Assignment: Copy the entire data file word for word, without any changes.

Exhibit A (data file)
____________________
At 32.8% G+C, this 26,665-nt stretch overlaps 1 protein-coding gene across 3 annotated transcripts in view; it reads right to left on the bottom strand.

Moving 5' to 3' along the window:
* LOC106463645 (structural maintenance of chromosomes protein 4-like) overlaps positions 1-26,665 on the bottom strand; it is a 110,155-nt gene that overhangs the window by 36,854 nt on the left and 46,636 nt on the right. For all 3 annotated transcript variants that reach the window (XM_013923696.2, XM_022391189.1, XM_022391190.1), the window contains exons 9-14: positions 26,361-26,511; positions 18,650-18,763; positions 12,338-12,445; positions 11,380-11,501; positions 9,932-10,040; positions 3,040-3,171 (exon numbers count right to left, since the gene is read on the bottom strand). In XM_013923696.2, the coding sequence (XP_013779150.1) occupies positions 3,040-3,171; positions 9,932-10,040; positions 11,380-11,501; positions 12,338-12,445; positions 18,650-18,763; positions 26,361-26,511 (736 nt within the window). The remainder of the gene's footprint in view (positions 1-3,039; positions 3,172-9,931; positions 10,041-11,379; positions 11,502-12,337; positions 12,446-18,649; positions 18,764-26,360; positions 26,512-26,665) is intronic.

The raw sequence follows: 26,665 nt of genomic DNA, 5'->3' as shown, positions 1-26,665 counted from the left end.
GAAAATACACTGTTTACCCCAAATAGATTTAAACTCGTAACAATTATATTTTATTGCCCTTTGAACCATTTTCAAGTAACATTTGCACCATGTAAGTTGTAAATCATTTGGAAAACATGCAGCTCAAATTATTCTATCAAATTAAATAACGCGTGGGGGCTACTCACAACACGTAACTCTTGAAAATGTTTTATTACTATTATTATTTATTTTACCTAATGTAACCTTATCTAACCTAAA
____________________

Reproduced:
At 32.8% G+C, this 26,665-nt stretch overlaps 1 protein-coding gene across 3 annotated transcripts in view; it reads right to left on the bottom strand.

Moving 5' to 3' along the window:
* LOC106463645 (structural maintenance of chromosomes protein 4-like) overlaps positions 1-26,665 on the bottom strand; it is a 110,155-nt gene that overhangs the window by 36,854 nt on the left and 46,636 nt on the right. For all 3 annotated transcript variants that reach the window (XM_013923696.2, XM_022391189.1, XM_022391190.1), the window contains exons 9-14: positions 26,361-26,511; positions 18,650-18,763; positions 12,338-12,445; positions 11,380-11,501; positions 9,932-10,040; positions 3,040-3,171 (exon numbers count right to left, since the gene is read on the bottom strand). In XM_013923696.2, the coding sequence (XP_013779150.1) occupies positions 3,040-3,171; positions 9,932-10,040; positions 11,380-11,501; positions 12,338-12,445; positions 18,650-18,763; positions 26,361-26,511 (736 nt within the window). The remainder of the gene's footprint in view (positions 1-3,039; positions 3,172-9,931; positions 10,041-11,379; positions 11,502-12,337; positions 12,446-18,649; positions 18,764-26,360; positions 26,512-26,665) is intronic.

The raw sequence follows: 26,665 nt of genomic DNA, 5'->3' as shown, positions 1-26,665 counted from the left end.
GAAAATACACTGTTTACCCCAAATAGATTTAAACTCGTAACAATTATATTTTATTGCCCTTTGAACCATTTTCAAGTAACATTTGCACCATGTAAGTTGTAAATCATTTGGAAAACATGCAGCTCAAATTATTCTATCAAATTAAATAACGCGTGGGGGCTACTCACAACACGTAACTCTTGAAAATGTTTTATTACTATTATTATTTATTTTACCTAATGTAACCTTATCTAACCTAAA